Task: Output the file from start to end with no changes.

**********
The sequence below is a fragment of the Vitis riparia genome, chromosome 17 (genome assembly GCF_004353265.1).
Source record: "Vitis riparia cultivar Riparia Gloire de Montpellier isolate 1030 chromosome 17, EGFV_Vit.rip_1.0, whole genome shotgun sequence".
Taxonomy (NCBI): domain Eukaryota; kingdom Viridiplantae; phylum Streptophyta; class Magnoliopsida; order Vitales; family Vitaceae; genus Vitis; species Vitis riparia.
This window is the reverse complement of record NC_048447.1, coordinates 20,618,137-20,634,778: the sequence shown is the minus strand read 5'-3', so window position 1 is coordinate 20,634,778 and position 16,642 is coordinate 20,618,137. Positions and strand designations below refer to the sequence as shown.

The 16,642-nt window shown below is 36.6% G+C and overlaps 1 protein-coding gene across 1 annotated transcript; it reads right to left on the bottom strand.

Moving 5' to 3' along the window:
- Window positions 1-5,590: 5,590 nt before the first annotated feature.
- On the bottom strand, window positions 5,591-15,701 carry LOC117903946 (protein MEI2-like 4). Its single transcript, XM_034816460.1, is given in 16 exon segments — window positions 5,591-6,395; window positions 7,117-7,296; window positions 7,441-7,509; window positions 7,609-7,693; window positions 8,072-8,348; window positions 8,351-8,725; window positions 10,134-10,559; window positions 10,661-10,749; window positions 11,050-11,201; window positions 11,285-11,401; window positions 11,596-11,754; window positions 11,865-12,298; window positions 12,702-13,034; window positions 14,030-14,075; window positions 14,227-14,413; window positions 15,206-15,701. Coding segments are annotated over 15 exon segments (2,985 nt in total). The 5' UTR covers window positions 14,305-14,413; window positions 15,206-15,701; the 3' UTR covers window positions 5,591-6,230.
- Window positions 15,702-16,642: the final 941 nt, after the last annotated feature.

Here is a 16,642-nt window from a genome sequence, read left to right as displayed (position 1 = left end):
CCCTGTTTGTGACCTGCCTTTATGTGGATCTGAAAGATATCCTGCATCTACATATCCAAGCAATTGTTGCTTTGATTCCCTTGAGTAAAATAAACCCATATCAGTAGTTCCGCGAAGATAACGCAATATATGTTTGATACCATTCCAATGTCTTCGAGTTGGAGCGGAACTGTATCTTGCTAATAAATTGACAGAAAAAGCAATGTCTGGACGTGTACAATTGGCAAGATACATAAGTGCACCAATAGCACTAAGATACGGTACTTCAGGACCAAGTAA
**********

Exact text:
The sequence below is a fragment of the Vitis riparia genome, chromosome 17 (genome assembly GCF_004353265.1).
Source record: "Vitis riparia cultivar Riparia Gloire de Montpellier isolate 1030 chromosome 17, EGFV_Vit.rip_1.0, whole genome shotgun sequence".
Taxonomy (NCBI): domain Eukaryota; kingdom Viridiplantae; phylum Streptophyta; class Magnoliopsida; order Vitales; family Vitaceae; genus Vitis; species Vitis riparia.
This window is the reverse complement of record NC_048447.1, coordinates 20,618,137-20,634,778: the sequence shown is the minus strand read 5'-3', so window position 1 is coordinate 20,634,778 and position 16,642 is coordinate 20,618,137. Positions and strand designations below refer to the sequence as shown.

The 16,642-nt window shown below is 36.6% G+C and overlaps 1 protein-coding gene across 1 annotated transcript; it reads right to left on the bottom strand.

Moving 5' to 3' along the window:
- Window positions 1-5,590: 5,590 nt before the first annotated feature.
- On the bottom strand, window positions 5,591-15,701 carry LOC117903946 (protein MEI2-like 4). Its single transcript, XM_034816460.1, is given in 16 exon segments — window positions 5,591-6,395; window positions 7,117-7,296; window positions 7,441-7,509; window positions 7,609-7,693; window positions 8,072-8,348; window positions 8,351-8,725; window positions 10,134-10,559; window positions 10,661-10,749; window positions 11,050-11,201; window positions 11,285-11,401; window positions 11,596-11,754; window positions 11,865-12,298; window positions 12,702-13,034; window positions 14,030-14,075; window positions 14,227-14,413; window positions 15,206-15,701. Coding segments are annotated over 15 exon segments (2,985 nt in total). The 5' UTR covers window positions 14,305-14,413; window positions 15,206-15,701; the 3' UTR covers window positions 5,591-6,230.
- Window positions 15,702-16,642: the final 941 nt, after the last annotated feature.

Here is a 16,642-nt window from a genome sequence, read left to right as displayed (position 1 = left end):
CCCTGTTTGTGACCTGCCTTTATGTGGATCTGAAAGATATCCTGCATCTACATATCCAAGCAATTGTTGCTTTGATTCCCTTGAGTAAAATAAACCCATATCAGTAGTTCCGCGAAGATAACGCAATATATGTTTGATACCATTCCAATGTCTTCGAGTTGGAGCGGAACTGTATCTTGCTAATAAATTGACAGAAAAAGCAATGTCTGGACGTGTACAATTGGCAAGATACATAAGTGCACCAATAGCACTAAGATACGGTACTTCAGGACCAAGTAA